I don’t remember exactly when I noticed the little green and yellow vase in the Stecoah looked somehow off. But once I did finally pick it up to see that it had been carefully superglued back together along several major fissures, none of us could pinpoint how long it had sat in that condition. Kathy noticed it was broken as she dusted around it for weeks, but she thought I had put it back together and returned it to its perch. Alison thought the same, but with Kathy playing the part of repair technician instead of me. The men on our staff had noticed it, but thought it was supposed to look that way. A collective “huh” rumbled between us as we all went back to work to ready the cabin for the next guest.
I took the vase home with me, and I thought a lot about it as it sat in the passenger side seat, nestled for safety in my waded-up jean jacket. I wondered who had broken it. I wondered why they hadn’t mentioned it to me when they checked out. My guess was they wanted to avoid a charge for damages. They did a great job of patching it back together, so if that was their intent, they certainly succeeded. But mostly, I wondered how many other guests between then and now had noticed the little green and yellow vase that wasn’t quite right.
The Little Green And Yellow Vase Hid This Way For A While....
If you’re in the hospitality business for any length of time, you’ll find that things like this happen pretty often. Kathy and her team find all kinds of broken things propped up to look not broken, folded just so to hide the stain, or tucked behind things in the cabinet to mask the chip in the plate. And most of the time, these things are easy to spot by the eagle eyes of my cleaning staff. But –like this little vase – sometimes the damage is hidden so well that is goes unnoticed for a long time. That bothers me. And probably not for the reason you might think. Guests who accidentally damage things fear a charge, but as the owner, I fear what this hidden damage might silently say to my next guests. It might mean one guest escapes blame for a problem, but to another it could mean finding our place to be not as magical as they expected.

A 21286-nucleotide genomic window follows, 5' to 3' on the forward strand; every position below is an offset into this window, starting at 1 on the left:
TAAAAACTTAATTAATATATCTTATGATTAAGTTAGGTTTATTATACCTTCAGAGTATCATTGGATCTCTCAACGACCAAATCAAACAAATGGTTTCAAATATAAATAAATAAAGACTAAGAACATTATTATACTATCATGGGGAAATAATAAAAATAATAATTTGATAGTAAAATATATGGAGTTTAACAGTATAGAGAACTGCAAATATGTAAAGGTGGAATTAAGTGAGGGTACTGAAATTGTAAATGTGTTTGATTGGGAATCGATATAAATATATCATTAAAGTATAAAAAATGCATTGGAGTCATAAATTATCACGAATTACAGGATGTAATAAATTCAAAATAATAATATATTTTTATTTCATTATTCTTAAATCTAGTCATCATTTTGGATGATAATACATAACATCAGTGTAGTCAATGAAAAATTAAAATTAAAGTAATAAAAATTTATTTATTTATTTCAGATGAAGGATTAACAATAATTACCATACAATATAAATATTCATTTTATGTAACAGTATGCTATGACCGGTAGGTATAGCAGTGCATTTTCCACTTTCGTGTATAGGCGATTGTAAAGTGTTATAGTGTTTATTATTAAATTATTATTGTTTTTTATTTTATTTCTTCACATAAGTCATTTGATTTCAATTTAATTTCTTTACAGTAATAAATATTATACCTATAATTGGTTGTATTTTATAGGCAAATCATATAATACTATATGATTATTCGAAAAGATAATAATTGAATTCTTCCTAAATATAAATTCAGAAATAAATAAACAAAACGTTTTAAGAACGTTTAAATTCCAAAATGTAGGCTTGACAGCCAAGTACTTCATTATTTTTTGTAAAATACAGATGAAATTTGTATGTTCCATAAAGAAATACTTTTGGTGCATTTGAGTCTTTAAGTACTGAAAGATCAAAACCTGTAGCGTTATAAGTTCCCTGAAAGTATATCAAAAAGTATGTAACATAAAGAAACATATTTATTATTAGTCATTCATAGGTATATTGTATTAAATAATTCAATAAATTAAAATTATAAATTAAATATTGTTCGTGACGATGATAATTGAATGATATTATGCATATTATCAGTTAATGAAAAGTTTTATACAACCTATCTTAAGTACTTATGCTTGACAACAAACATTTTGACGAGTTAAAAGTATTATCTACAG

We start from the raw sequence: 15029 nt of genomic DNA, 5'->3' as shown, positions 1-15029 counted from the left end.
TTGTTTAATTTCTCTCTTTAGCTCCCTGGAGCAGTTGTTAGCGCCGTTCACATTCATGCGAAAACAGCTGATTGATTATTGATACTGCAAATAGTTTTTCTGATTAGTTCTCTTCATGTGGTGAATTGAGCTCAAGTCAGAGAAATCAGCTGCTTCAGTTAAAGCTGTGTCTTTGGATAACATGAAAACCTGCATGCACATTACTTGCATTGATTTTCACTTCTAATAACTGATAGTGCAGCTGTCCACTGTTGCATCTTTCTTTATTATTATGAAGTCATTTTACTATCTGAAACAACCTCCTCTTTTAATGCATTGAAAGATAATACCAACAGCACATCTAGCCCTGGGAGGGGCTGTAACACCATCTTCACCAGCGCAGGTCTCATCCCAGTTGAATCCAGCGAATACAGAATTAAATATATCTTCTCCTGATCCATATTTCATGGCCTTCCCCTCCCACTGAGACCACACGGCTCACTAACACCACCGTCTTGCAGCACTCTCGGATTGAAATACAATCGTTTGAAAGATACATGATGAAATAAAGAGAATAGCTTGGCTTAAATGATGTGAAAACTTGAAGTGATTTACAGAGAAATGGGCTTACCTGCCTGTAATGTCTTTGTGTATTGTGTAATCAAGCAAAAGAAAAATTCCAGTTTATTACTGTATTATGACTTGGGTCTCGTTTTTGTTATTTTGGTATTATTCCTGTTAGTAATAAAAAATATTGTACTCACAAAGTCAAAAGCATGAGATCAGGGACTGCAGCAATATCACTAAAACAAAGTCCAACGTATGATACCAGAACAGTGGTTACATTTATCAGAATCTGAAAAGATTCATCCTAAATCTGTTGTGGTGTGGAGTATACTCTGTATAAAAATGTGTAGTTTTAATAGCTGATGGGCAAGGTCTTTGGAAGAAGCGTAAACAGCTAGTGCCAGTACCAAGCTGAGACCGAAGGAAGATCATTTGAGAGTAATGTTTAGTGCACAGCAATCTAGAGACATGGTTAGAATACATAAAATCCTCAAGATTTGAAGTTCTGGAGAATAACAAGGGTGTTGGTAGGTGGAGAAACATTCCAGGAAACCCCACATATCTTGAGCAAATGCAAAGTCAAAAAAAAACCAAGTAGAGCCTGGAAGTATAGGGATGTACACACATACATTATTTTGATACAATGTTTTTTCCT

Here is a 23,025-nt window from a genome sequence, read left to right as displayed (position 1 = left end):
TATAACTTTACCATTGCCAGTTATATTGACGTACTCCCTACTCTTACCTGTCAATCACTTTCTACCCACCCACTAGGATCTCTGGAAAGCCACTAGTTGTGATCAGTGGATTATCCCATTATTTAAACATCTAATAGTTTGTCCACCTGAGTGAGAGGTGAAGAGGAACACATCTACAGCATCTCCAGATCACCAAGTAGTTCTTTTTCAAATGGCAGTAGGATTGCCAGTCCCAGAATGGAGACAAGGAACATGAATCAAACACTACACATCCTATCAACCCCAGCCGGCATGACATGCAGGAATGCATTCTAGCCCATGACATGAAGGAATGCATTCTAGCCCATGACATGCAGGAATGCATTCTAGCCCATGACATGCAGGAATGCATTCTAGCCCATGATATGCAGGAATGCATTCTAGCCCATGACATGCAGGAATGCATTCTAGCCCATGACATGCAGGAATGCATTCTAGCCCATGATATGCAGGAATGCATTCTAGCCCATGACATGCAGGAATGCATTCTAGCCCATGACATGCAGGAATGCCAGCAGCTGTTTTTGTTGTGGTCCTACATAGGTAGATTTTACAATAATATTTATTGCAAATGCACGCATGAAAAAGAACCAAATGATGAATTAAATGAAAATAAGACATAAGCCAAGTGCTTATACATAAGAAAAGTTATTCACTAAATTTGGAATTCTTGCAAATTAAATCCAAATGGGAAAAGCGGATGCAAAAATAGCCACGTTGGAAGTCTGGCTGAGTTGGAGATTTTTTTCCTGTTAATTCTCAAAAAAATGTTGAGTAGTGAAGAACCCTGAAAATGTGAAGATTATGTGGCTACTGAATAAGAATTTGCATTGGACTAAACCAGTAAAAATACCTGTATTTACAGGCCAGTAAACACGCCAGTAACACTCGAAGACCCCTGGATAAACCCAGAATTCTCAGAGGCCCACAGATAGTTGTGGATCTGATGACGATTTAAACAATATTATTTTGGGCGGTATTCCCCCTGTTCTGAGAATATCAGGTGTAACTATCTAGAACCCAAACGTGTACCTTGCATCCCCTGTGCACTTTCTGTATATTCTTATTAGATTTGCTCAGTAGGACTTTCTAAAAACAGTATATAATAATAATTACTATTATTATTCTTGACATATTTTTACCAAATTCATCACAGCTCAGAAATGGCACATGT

So, here’s what I’d like you to know.
First, we seldom charge for damages. This isn’t an invitation to wreck the place, but we can tell the difference between disregard for our property and a simple accident. In nearly fourteen years in business, I can only recall one or two instances of purposeful damage. So, tell us when something goes wrong. And if it feels really wrong, tell us as soon as it happens. Not so we can assess a charge to you, but so we can prepare ahead of time if we need to in order to fix it properly for the next guest. We want everyone to walk into their “wow” experience with us, and we can’t ensure that if we don’t know that something out of the ordinary needs our attention.
Second, if we know, we can make it better. Me, Kathy and her team love what we do. And we can be pretty resourceful, too. We want our guests to feel a part of that team – to help us keep things awesome, to let us know if we need to fix something. When we know, we can do that. And it usually turns out to be something even better than it was before.
The Final Fix...
And that little green and yellow vase? Now that we know, we did just what we love to do. We made it better.